A young robin, not quite two weeks old, jumps off a branch and settles on the leaf litter below her nest tree. In just a few hours, her three siblings follow suit, fluttering downward, then scuttling under low-hanging branches for safety. They'll hop on the ground for several days, until wings and flight muscles develop.
Their bluebird cousins spend about a week longer in their nest cavities than robins do in their open nests. During that extra week they become significantly stronger and better prepared for the outside world.
Fledgling chickadees flutter from their nest holes, then flit from tree to tree and shrub to shrub, their bright eyes watching everything in their new world. Adult chickadees must collect insects, then track down their perpetual-motion chicks to feed them, hour after hour.
We tend to think nesting season ends when young birds launch into the world, but in truth, the job is only partially completed for most bird parents. It could even be argued that some adult birds work even harder after their brood disperses.
On the job training
Back to those robins that left the nest before they could fly: They had to go, since there was no longer room in the nest for four growing chicks. And all that going back and forth by the parents and the chicks' "Feed me!" screeches make it easy for a predator to locate an easy meal. Fledging before they're flight-able is a good strategy.
With room to stretch their wings and time to build strength in their legs and feet, young robins are soon scurrying across the lawn, jabbing at earthworms, just like Mom and Dad do.
The two big tasks of a fledgling's life are learning to feed themselves, a complex task, and avoiding predators (at this stage, the biggest dangers are cats and hawks). It all boils down to one simple but vital mission: staying alive while learning to live on their own.
To help them get through those dangerous "teenage" months while they explore their world without an adult bird's caution, many youngsters wear camouflage. They may not look much like their parents until late in the summer or fall, after they've molted into adult feathers. Think of young robins' speckled chests, or bluebirds, similarly blotchy with only a hint of blue on backs and wings.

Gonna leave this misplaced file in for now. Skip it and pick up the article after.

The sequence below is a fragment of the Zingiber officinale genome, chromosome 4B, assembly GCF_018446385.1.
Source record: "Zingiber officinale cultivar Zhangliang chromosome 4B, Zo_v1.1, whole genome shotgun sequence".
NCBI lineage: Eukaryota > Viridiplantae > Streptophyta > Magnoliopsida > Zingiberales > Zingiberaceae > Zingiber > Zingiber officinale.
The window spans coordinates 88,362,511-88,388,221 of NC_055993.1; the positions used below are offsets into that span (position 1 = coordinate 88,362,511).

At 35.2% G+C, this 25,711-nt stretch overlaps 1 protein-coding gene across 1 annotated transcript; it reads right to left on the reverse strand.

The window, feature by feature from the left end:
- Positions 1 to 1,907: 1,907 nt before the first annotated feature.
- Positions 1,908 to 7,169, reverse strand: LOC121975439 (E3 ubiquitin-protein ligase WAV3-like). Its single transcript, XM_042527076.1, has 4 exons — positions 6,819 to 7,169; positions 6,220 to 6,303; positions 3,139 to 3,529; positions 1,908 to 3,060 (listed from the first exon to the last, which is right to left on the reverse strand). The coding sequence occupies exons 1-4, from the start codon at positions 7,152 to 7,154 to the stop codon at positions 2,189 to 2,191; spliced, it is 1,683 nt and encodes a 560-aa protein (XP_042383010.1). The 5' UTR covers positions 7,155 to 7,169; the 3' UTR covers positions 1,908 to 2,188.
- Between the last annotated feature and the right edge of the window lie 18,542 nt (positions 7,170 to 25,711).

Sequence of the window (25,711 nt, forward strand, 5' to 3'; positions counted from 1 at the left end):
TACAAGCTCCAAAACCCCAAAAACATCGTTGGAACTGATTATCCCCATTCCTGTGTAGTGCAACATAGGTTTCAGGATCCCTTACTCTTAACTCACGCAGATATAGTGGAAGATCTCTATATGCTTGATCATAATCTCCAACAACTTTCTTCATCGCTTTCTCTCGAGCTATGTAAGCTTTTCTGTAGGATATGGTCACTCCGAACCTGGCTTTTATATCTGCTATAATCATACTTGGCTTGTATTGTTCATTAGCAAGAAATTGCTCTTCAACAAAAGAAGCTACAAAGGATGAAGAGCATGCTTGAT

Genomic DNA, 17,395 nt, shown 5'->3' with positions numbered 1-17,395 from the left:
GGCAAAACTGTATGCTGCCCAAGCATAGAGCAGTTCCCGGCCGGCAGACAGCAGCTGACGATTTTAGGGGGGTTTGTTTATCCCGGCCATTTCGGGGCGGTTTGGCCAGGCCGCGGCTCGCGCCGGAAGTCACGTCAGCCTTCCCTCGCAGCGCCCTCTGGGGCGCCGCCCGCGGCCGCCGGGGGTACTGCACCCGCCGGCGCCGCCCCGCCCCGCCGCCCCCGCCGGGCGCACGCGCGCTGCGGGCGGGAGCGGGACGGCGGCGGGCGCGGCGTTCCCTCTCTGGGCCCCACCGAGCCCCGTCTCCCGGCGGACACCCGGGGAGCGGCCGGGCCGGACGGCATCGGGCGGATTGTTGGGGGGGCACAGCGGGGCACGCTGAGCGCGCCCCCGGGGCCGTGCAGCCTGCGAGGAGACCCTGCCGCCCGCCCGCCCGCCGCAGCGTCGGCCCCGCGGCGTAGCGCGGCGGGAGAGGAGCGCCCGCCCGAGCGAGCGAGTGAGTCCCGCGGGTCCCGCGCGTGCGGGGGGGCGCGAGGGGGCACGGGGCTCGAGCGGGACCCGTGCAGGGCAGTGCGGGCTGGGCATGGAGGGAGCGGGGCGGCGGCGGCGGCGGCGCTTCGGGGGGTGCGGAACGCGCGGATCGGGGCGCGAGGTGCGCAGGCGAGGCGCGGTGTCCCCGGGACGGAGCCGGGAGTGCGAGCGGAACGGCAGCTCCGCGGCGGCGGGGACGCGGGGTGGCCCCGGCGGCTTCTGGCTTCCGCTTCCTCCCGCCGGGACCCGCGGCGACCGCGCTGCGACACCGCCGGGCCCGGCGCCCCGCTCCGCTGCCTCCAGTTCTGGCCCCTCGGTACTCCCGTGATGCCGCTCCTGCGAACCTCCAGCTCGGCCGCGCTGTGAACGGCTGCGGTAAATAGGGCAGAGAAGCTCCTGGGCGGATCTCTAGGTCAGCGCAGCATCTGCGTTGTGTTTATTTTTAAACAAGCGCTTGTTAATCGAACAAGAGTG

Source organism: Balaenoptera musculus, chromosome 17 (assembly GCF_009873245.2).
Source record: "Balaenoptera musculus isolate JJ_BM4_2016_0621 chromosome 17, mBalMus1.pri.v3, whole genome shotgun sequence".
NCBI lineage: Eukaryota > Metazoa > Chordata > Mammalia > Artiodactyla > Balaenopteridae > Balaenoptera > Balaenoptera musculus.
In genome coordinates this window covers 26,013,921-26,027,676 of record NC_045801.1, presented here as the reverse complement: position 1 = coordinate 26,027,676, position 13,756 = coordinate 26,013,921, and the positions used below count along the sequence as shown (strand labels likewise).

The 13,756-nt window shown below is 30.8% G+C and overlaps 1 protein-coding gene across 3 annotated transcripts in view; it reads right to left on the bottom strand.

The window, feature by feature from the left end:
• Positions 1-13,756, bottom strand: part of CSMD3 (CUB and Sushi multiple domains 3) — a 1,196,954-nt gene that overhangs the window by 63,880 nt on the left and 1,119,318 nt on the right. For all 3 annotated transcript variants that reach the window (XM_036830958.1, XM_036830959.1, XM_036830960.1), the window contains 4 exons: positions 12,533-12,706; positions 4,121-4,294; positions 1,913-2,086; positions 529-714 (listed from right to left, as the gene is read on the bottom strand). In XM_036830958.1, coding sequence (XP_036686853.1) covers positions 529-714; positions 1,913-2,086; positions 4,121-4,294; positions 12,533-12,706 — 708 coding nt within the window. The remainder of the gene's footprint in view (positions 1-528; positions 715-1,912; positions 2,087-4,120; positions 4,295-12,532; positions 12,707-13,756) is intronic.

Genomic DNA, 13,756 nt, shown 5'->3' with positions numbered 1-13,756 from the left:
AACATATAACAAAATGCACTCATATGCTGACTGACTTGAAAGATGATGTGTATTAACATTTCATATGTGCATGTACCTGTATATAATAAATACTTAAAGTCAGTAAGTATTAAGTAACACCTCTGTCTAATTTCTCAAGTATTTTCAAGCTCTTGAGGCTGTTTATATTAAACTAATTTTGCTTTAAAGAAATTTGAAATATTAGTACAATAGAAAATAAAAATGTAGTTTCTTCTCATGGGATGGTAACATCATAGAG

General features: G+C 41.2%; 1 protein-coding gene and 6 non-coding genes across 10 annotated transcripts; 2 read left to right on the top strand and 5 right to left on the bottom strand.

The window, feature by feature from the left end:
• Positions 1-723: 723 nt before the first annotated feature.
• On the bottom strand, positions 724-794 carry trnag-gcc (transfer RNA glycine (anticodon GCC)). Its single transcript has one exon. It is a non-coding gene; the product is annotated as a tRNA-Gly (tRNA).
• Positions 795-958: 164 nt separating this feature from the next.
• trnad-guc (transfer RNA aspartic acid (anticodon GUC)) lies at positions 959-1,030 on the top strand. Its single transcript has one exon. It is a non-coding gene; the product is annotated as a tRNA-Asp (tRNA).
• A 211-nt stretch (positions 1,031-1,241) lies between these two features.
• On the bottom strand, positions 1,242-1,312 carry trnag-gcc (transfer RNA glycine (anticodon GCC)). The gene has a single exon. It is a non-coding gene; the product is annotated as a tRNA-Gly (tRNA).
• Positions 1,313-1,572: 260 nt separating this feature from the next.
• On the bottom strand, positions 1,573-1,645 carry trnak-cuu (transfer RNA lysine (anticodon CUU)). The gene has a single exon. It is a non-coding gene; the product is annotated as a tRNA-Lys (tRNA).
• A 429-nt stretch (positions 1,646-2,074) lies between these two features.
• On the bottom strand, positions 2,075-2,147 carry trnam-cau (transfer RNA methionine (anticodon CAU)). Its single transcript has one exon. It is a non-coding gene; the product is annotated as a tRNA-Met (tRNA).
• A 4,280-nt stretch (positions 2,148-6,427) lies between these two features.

Cedar waxwing juveniles are drab, stripy youngsters, barely hinting at the beautiful birds they'll become. One of the ugliest ducklings in the songbird world is a fledgling cardinal, with brown beak, brown feathers and a raggedy crest.
There are exceptions: Young chickadees look much like adults and blue jays closely resemble their parents, as do hairy and downy woodpeckers. Young gray catbirds are all gray, and house wrens look like wrens. But camouflage, or at least the lack of bright feathers, is the norm.
The gag factor
Young birds try a great many things that either aren't nourishing or are unpalatable before they develop a mental menu for their species. Consider the young Baltimore oriole I saw chase down a flying insect earlier this summer. It swallowed its prey, and then promptly threw it up, doubtless making an indelible impression on the bird.
By autumn, summer's youngsters must be ready to meet the challenges of life on their own, because in most cases their parents departed some weeks before. They'll either face winter's cold and scarcity, if they're resident birds, or they'll fly, sometimes long distances, to a warmer climate where they'll need to learn new lessons about "locavoring."
So much to learn, so little time. It's a wonder that young birds survive at all, and many don't. But if they can make it through their first year, either through a long winter, or a migration round trip, they've earned the chance to see many more summers.
St. Paul resident Val Cunningham, who volunteers with the St. Paul Audubon Society and writes about nature for local, regional and national newspapers and magazines, can be reached at firstname.lastname@example.org.
Juvenile hummingbirds often weigh more than their mothers when they leave the nest. After all, they've spent almost three weeks being "nest potatoes," consuming a rich slurry of plant nectar and tiny insects brought by Mom. After flapping their wings for hours to build up flight muscles, they shadow their mother, learning to hover in place and lap up nectar, both complicated tasks. (The female hummingbird provides life lessons for her first brood even while starting her second, with no help from the birds' father.)